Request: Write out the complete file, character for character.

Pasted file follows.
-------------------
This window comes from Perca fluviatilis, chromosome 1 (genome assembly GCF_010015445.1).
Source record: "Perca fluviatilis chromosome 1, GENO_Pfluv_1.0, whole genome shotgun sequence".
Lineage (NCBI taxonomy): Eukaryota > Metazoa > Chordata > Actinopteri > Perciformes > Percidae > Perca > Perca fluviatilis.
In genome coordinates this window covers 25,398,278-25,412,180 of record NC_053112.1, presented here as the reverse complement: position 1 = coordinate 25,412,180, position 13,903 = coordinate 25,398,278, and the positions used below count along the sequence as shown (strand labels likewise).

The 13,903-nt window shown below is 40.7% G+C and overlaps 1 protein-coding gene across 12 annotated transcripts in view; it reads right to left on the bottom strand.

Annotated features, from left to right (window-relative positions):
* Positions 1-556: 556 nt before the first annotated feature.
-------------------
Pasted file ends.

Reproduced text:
This window comes from Perca fluviatilis, chromosome 1 (genome assembly GCF_010015445.1).
Source record: "Perca fluviatilis chromosome 1, GENO_Pfluv_1.0, whole genome shotgun sequence".
Lineage (NCBI taxonomy): Eukaryota > Metazoa > Chordata > Actinopteri > Perciformes > Percidae > Perca > Perca fluviatilis.
In genome coordinates this window covers 25,398,278-25,412,180 of record NC_053112.1, presented here as the reverse complement: position 1 = coordinate 25,412,180, position 13,903 = coordinate 25,398,278, and the positions used below count along the sequence as shown (strand labels likewise).

The 13,903-nt window shown below is 40.7% G+C and overlaps 1 protein-coding gene across 12 annotated transcripts in view; it reads right to left on the bottom strand.

Annotated features, from left to right (window-relative positions):
* Positions 1-556: 556 nt before the first annotated feature.